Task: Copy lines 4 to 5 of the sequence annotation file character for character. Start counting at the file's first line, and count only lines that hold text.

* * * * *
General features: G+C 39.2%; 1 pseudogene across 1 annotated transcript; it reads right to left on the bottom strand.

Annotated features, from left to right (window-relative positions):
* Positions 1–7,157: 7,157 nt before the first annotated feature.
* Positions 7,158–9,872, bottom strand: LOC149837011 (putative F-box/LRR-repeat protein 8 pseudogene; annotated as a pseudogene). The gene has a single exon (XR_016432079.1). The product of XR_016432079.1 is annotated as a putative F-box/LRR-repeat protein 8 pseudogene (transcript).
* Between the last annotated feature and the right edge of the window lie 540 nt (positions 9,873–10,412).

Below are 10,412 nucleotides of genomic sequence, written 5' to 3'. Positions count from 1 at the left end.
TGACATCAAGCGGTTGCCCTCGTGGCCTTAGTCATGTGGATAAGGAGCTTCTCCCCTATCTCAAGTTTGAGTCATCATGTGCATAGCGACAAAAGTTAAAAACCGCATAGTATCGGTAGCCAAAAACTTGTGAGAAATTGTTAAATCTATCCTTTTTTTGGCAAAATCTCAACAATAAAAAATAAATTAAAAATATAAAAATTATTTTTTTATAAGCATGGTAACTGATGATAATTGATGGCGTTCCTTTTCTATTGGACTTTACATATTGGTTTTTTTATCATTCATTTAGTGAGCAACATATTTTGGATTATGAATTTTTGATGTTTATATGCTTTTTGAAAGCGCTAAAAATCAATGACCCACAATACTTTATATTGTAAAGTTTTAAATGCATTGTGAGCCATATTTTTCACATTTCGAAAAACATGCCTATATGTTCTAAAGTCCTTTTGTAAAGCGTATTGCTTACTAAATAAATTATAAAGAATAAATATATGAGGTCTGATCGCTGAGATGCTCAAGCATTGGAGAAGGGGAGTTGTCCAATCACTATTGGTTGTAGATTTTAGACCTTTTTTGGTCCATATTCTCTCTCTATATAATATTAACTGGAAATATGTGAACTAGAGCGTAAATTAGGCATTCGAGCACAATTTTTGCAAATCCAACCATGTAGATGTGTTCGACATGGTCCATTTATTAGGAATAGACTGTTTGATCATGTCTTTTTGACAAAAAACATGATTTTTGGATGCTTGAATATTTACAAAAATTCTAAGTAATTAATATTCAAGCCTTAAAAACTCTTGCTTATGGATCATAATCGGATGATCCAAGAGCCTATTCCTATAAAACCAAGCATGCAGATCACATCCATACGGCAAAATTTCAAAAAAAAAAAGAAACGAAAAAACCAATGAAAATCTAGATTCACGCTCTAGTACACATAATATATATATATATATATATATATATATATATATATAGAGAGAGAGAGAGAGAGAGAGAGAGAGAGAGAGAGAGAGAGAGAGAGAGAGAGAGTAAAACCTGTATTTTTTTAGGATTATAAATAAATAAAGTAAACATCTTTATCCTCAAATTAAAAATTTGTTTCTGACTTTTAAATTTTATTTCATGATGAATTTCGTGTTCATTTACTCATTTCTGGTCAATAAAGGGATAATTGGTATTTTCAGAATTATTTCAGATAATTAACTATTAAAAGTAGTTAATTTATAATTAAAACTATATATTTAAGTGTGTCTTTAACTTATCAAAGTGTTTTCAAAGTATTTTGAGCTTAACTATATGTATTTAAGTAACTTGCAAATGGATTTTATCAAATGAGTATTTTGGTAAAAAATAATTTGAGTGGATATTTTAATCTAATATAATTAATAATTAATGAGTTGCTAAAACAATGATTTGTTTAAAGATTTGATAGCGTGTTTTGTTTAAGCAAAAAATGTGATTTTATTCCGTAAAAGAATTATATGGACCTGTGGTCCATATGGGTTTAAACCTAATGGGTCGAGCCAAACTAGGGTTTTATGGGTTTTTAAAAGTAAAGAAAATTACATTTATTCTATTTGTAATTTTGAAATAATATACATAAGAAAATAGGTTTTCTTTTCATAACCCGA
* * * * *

* Positions 7,158–9,872, bottom strand: LOC149837011 (putative F-box/LRR-repeat protein 8 pseudogene; annotated as a pseudogene). The gene has a single exon (XR_016432079.1). The product of XR_016432079.1 is annotated as a putative F-box/LRR-repeat protein 8 pseudogene (transcript).
* Between the last annotated feature and the right edge of the window lie 540 nt (positions 9,873–10,412).